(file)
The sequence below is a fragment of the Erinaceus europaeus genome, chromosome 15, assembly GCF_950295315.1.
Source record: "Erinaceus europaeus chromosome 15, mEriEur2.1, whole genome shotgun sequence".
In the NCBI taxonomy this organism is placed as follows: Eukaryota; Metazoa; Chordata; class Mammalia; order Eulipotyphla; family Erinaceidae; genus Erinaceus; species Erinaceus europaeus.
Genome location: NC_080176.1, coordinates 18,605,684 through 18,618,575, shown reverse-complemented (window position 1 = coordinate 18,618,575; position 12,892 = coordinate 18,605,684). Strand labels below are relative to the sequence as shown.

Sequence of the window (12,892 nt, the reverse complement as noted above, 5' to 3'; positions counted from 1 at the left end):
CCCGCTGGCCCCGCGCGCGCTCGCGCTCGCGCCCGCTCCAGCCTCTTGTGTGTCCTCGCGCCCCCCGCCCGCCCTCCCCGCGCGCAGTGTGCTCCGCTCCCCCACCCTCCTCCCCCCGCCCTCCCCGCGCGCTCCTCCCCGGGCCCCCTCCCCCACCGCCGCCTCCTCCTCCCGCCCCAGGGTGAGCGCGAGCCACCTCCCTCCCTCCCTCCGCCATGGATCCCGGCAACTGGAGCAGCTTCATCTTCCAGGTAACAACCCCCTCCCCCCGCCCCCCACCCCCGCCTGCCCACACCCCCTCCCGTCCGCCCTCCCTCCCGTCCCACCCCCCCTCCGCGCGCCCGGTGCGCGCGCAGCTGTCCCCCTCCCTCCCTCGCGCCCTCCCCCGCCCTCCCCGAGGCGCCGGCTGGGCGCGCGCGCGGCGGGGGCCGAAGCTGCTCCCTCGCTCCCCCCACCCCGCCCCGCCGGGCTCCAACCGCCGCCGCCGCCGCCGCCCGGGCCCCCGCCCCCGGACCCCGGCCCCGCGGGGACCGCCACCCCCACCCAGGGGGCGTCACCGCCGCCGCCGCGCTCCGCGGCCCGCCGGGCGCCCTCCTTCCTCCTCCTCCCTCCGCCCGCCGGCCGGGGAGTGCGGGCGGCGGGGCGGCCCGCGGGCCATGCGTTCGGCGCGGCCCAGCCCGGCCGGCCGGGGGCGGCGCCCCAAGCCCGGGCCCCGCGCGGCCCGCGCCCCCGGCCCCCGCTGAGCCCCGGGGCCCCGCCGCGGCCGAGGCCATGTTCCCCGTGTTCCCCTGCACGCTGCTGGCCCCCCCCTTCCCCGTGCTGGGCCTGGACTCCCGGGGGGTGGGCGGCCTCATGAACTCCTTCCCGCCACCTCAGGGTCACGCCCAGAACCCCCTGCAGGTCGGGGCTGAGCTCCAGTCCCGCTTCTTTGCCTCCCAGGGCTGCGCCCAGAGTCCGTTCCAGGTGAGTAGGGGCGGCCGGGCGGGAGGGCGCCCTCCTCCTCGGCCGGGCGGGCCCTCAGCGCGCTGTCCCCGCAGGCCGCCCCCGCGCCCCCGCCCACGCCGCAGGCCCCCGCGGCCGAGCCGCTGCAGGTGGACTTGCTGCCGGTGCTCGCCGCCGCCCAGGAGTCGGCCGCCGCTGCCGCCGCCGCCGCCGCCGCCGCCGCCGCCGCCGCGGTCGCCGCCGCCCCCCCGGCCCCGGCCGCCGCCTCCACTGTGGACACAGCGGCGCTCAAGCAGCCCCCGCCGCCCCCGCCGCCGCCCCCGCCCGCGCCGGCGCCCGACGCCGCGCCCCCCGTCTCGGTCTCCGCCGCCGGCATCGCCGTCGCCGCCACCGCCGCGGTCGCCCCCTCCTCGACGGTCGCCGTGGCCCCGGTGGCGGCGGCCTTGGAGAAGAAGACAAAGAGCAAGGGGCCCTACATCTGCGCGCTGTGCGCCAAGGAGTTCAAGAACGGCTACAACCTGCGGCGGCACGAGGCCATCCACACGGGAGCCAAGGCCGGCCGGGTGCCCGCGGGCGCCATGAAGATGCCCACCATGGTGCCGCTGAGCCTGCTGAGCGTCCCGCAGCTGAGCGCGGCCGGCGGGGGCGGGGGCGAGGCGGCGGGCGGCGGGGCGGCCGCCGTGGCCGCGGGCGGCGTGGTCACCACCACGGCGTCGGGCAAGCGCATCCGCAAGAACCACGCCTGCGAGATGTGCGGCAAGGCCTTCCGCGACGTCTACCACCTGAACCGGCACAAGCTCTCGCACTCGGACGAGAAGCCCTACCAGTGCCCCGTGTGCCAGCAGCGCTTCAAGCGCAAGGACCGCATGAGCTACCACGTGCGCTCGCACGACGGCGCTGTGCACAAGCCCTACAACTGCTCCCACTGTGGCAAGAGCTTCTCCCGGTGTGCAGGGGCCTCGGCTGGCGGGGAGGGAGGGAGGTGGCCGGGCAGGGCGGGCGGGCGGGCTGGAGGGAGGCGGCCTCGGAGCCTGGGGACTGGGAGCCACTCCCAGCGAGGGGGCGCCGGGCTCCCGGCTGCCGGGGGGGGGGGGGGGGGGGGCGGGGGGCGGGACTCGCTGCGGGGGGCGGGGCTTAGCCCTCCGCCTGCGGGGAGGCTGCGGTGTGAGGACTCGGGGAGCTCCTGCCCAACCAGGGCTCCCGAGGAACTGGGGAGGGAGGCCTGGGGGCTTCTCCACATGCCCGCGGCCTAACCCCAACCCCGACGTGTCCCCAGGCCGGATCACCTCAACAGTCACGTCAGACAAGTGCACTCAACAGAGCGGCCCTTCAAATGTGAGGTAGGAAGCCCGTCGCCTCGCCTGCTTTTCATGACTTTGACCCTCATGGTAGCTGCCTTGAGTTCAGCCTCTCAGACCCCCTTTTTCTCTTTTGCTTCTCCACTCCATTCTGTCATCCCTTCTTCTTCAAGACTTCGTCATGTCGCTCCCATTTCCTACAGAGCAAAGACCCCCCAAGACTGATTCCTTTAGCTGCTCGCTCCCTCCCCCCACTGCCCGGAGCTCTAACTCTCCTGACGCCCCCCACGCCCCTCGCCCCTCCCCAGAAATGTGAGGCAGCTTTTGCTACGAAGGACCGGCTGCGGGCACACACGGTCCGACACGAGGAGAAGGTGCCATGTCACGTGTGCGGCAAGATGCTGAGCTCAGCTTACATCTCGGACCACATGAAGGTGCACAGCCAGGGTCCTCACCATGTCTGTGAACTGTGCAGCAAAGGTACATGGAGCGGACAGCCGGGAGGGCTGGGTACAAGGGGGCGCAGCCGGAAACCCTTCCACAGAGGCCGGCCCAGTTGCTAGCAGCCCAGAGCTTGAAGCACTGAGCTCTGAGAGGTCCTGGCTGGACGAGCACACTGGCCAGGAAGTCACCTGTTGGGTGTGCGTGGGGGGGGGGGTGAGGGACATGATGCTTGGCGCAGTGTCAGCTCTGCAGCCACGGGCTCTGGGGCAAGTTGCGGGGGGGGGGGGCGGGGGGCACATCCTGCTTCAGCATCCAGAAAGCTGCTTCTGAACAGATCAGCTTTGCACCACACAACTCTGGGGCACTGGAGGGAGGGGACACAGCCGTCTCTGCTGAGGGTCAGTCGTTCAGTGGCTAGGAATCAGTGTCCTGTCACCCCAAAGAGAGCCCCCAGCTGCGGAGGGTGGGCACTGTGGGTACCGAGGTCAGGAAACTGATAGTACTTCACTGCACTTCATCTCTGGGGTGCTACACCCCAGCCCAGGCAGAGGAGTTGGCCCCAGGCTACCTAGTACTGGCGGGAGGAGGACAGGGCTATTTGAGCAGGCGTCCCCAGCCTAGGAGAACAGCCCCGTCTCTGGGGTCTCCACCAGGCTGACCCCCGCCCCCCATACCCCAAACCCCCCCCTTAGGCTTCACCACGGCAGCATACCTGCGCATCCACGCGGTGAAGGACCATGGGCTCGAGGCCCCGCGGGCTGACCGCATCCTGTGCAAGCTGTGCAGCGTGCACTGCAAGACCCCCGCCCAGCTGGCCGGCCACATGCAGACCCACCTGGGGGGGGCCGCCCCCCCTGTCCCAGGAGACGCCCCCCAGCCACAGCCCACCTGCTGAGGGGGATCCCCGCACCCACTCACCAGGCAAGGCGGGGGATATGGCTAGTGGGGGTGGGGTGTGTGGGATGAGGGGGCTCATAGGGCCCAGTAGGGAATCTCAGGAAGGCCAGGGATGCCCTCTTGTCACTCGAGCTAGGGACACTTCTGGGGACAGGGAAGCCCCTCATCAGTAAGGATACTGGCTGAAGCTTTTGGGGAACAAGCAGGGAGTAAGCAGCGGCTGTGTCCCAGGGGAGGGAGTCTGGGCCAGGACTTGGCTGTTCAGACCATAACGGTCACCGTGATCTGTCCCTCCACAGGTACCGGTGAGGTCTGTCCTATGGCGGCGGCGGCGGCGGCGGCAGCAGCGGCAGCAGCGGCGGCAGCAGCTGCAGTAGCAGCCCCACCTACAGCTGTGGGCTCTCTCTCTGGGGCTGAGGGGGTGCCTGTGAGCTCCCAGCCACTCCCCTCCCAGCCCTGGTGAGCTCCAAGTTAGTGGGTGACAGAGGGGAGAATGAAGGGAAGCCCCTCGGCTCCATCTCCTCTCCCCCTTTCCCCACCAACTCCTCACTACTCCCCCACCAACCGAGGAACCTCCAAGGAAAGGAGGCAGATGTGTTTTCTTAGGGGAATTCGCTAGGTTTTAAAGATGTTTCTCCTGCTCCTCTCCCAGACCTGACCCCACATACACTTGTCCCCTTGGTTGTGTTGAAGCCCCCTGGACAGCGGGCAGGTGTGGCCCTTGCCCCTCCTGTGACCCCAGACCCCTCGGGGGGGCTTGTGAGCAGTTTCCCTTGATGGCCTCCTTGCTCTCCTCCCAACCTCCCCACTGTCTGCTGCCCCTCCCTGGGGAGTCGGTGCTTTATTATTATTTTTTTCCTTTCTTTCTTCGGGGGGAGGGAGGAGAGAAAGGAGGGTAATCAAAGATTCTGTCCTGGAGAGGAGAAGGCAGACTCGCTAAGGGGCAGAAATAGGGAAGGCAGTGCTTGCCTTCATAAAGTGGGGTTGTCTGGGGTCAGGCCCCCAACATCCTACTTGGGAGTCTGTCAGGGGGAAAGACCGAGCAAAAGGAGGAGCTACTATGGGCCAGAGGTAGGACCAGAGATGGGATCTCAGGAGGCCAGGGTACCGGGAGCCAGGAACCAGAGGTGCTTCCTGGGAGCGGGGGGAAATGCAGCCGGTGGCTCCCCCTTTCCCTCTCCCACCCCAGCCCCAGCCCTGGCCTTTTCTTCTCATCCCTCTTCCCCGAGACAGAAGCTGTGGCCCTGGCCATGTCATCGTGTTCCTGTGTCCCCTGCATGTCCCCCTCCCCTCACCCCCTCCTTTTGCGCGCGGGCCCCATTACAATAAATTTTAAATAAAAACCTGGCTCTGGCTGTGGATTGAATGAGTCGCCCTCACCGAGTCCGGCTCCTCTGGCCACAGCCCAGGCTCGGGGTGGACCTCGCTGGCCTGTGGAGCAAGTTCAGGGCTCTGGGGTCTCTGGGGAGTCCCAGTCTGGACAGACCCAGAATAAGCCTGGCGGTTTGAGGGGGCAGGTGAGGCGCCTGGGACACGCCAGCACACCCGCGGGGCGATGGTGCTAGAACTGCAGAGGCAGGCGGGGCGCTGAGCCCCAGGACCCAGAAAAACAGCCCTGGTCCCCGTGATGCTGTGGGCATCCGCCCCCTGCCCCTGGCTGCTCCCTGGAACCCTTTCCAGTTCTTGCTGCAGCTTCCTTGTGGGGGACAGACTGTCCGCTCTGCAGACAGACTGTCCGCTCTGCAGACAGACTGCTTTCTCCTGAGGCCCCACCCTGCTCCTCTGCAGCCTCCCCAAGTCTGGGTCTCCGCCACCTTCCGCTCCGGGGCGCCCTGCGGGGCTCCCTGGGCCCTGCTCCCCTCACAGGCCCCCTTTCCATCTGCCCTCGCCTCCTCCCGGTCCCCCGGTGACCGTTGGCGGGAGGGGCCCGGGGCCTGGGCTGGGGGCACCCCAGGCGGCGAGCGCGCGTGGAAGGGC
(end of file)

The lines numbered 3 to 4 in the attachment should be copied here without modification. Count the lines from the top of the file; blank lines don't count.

In the NCBI taxonomy this organism is placed as follows: Eukaryota; Metazoa; Chordata; class Mammalia; order Eulipotyphla; family Erinaceidae; genus Erinaceus; species Erinaceus europaeus.
Genome location: NC_080176.1, coordinates 18,605,684 through 18,618,575, shown reverse-complemented (window position 1 = coordinate 18,618,575; position 12,892 = coordinate 18,605,684). Strand labels below are relative to the sequence as shown.